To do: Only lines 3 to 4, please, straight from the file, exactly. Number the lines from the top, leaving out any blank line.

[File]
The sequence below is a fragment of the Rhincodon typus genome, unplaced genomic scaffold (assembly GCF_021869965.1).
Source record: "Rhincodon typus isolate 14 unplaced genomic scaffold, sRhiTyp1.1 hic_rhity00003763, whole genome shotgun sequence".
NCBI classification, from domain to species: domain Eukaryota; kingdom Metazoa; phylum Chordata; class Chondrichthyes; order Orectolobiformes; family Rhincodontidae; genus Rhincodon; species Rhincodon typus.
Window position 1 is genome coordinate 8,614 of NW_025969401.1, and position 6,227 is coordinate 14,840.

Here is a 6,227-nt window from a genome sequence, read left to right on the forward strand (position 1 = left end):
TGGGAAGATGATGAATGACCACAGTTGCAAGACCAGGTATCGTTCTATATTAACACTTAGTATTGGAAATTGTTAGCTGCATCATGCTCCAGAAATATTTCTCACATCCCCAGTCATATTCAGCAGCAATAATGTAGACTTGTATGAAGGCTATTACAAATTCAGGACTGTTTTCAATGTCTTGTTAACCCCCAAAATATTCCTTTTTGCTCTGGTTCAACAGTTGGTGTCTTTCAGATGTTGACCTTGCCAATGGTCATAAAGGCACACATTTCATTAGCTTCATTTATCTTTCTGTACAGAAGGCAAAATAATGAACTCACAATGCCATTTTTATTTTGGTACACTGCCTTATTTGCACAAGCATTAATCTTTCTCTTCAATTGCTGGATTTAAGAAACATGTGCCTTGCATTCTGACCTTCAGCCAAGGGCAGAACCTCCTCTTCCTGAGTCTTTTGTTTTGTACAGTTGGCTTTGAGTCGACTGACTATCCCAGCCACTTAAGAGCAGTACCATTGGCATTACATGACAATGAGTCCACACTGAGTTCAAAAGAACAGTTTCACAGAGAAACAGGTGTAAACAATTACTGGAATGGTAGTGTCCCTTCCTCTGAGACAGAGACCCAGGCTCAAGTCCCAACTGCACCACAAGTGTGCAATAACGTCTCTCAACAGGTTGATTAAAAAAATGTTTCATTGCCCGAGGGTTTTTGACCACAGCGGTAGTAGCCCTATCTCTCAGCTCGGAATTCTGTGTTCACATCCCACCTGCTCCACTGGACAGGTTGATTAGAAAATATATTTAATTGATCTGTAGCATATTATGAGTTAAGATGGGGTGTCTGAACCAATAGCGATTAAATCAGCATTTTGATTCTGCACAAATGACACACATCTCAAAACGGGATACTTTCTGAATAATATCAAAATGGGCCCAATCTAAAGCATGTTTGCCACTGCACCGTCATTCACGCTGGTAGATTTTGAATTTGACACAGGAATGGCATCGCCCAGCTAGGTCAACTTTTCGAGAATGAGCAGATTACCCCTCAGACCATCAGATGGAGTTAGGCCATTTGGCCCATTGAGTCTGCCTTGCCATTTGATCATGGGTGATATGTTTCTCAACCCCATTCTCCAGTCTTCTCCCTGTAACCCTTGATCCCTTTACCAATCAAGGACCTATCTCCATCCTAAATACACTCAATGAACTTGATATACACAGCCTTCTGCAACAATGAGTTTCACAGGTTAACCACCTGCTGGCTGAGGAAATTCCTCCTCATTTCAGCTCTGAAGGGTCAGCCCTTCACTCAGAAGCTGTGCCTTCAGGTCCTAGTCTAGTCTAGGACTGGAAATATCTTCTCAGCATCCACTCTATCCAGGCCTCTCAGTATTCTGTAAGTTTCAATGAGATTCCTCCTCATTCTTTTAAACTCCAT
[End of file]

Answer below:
NCBI classification, from domain to species: domain Eukaryota; kingdom Metazoa; phylum Chordata; class Chondrichthyes; order Orectolobiformes; family Rhincodontidae; genus Rhincodon; species Rhincodon typus.
Window position 1 is genome coordinate 8,614 of NW_025969401.1, and position 6,227 is coordinate 14,840.